By Mandie Rose van der Meer
You don’t know what you don’t know (#YDKWYDK)
An ACCESS column for expats in the early stages of their Dutch journey
If you’re new in the Netherlands – however you define ‘new’ – you don’t know what you don’t know. That’s why ACCESS is here for you, with answers to the questions you didn’t think to ask. There is a lot to learn about how the Dutch live, and how they schedule life well in advance.
This month’s focus: Keeping schedules with the Dutch.
A complete life
Possibly the number one rule in successful integration in the Netherlands is embracing the Dutch agenda. By agenda I mean a calendar or schedule, which for a typical Dutch adult – or child – is filled nearly every day, and months and months in advance.
Usually a shared family calendar, the Dutch agenda comes complete with the following commitments: the children’s field hockey roster for the next six months, mom’s tennis on Fridays, dad’s football on Tuesdays, visits to oma and opa on Sundays, a playdate for the kids next month, niece Romy’s 14th birthday two months from now, oom Henk’s 50th birthday three months from now, son Daan’s 9th birthday in four months, that dinner with an old school friend four-and-a-half months from now, a cousin’s Christmas choir concert in early December, drinks with colleagues to celebrate Oud & Nieuw in middle of January, a ski holiday in Austria at the end of February, a family reunion weekend in Schiermonnikoog next May, a camping trip to Germany in August, a snorkelling trip in Gran Canaria next October, and a resort holiday in Turkey whenever the aanbieding is best.
For the Dutch, in my experience, a full programme for the week, month, even year, is the sign of an active, well-balanced, complete life. I imagine that somewhere in the unwritten commandments of Calvinism there is a line about how a sedentary life (a life without movement) is unfavourable, wasteful, and frankly no fun.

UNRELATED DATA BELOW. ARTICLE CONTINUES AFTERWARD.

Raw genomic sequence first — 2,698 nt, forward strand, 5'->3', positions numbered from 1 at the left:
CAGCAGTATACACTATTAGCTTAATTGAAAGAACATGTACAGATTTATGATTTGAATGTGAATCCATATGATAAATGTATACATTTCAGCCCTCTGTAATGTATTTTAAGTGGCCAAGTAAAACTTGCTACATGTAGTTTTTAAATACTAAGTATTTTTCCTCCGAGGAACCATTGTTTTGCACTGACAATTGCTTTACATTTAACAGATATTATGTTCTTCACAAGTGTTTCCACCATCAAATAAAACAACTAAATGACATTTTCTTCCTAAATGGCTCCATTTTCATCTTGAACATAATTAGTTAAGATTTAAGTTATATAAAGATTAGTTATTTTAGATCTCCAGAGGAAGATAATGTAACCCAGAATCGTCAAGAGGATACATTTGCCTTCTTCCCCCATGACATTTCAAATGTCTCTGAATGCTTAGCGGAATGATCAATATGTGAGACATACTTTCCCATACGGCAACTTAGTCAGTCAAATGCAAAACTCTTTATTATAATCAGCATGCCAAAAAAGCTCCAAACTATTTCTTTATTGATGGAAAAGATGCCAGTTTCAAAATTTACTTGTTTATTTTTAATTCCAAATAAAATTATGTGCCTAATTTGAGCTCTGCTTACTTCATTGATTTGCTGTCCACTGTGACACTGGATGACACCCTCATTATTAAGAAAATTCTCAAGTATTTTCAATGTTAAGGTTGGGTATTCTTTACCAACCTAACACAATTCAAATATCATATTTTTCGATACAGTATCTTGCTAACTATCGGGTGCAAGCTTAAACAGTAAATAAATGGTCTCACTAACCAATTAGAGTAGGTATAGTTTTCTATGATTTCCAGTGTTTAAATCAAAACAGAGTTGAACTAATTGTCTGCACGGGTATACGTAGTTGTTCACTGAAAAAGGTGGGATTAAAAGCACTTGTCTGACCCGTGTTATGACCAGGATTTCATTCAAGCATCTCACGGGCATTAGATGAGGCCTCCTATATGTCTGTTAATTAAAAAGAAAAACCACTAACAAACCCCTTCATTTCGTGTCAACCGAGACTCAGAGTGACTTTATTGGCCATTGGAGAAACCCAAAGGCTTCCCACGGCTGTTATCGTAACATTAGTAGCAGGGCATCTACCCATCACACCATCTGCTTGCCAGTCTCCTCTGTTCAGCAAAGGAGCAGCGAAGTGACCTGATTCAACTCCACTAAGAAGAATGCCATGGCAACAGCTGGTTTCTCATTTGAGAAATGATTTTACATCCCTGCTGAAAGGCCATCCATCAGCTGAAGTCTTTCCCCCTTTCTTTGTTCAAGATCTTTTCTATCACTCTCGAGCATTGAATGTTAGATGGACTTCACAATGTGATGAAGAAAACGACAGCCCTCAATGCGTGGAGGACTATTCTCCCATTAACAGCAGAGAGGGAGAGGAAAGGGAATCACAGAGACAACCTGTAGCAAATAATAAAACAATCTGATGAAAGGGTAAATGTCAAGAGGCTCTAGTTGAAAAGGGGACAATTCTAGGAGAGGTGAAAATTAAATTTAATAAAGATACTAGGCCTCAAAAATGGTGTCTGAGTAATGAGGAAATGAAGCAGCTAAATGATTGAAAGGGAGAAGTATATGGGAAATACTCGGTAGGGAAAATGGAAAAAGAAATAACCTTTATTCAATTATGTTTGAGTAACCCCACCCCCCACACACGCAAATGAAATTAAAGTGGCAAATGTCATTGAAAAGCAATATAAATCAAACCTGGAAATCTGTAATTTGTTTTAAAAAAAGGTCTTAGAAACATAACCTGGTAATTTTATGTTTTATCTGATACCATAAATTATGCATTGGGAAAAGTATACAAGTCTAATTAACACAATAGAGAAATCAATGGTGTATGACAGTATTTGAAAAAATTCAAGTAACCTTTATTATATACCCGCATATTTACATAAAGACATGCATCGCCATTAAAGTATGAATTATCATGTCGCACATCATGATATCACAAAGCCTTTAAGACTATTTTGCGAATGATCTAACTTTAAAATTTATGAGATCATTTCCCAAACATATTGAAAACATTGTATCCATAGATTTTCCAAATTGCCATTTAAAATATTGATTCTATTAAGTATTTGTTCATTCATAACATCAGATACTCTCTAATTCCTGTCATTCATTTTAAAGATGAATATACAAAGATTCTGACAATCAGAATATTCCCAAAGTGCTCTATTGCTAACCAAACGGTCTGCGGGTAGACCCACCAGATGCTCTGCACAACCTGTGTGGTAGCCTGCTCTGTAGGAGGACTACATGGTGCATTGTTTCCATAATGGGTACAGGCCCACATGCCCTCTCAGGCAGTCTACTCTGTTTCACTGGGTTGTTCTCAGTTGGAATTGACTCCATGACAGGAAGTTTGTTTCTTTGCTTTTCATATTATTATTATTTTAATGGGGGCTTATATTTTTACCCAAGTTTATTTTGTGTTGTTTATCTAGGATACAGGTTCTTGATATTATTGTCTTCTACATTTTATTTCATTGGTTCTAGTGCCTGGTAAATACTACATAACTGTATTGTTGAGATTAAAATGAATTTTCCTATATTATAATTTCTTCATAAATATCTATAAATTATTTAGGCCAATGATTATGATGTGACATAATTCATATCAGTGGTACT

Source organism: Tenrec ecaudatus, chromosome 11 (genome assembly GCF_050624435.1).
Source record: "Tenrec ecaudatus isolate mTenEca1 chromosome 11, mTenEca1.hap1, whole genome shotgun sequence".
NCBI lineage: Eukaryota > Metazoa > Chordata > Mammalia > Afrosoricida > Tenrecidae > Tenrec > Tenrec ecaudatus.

Agendas side by side
You can guess then that given this full lifestyle, it is challenging to make a date with a Dutch friend or family member. Doing so always requires that you both have your (updated) agendas handy to be sure of the openings.
Despite my six years of living here, I continue to be stupefied―and thoroughly annoyed―that some appointments end up to be as far as seven months in the future. Take the example with a couple that my husband and I were hoping to have dinner with. Is this conversation familiar to you?
Cornelis: “Uh… Nope, that weekend is not available either. We have my in-laws over for Thijs’s birthday.”
Jeroen: “And then the next two weekends don’t work because of my tennis competition.”
Cornelis: “What about the third weekend of November?”
Jeroen: “No good. My parents have arranged a bowling night for all the kids and grandkids.”
Cornelis: “And then it’s Sinterklaas, then the Christmas holidays… We’re away in February… Looks like it’ll be April for us to see each other.”
Mandie: “Seriously? April? Seven months away?! Can’t we just see each other right now? Let’s go over there right now!”
Jeroen: “Well we can’t just show up unannounced. We should have booked something earlier.”